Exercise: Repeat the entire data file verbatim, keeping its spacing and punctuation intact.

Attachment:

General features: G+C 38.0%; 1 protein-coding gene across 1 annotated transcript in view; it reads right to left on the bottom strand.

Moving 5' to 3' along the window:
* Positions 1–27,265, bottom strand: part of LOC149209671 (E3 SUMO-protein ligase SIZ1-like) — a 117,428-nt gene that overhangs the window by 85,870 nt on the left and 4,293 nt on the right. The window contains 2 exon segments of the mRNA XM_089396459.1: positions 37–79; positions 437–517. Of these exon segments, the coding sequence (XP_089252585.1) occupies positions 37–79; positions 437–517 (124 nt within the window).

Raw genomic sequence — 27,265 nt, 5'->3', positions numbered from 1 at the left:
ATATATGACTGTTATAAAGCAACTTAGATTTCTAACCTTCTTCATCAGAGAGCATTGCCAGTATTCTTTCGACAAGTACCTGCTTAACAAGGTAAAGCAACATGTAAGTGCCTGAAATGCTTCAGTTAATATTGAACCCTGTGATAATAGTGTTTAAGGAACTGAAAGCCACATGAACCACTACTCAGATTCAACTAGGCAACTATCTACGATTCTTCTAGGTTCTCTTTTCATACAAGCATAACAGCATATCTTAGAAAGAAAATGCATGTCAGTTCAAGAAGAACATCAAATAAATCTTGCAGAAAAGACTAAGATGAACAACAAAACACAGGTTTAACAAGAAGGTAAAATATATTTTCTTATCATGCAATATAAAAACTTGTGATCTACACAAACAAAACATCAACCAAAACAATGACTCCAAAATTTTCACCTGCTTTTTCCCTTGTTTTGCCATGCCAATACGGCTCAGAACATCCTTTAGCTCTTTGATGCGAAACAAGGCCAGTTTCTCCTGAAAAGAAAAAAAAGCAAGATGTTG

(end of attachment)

General features: G+C 38.0%; 1 protein-coding gene across 1 annotated transcript in view; it reads right to left on the bottom strand.

Moving 5' to 3' along the window:
* Positions 1–27,265, bottom strand: part of LOC149209671 (E3 SUMO-protein ligase SIZ1-like) — a 117,428-nt gene that overhangs the window by 85,870 nt on the left and 4,293 nt on the right. The window contains 2 exon segments of the mRNA XM_089396459.1: positions 37–79; positions 437–517. Of these exon segments, the coding sequence (XP_089252585.1) occupies positions 37–79; positions 437–517 (124 nt within the window).

Raw genomic sequence — 27,265 nt, 5'->3', positions numbered from 1 at the left:
ATATATGACTGTTATAAAGCAACTTAGATTTCTAACCTTCTTCATCAGAGAGCATTGCCAGTATTCTTTCGACAAGTACCTGCTTAACAAGGTAAAGCAACATGTAAGTGCCTGAAATGCTTCAGTTAATATTGAACCCTGTGATAATAGTGTTTAAGGAACTGAAAGCCACATGAACCACTACTCAGATTCAACTAGGCAACTATCTACGATTCTTCTAGGTTCTCTTTTCATACAAGCATAACAGCATATCTTAGAAAGAAAATGCATGTCAGTTCAAGAAGAACATCAAATAAATCTTGCAGAAAAGACTAAGATGAACAACAAAACACAGGTTTAACAAGAAGGTAAAATATATTTTCTTATCATGCAATATAAAAACTTGTGATCTACACAAACAAAACATCAACCAAAACAATGACTCCAAAATTTTCACCTGCTTTTTCCCTTGTTTTGCCATGCCAATACGGCTCAGAACATCCTTTAGCTCTTTGATGCGAAACAAGGCCAGTTTCTCCTGAAAAGAAAAAAAAGCAAGATGTTG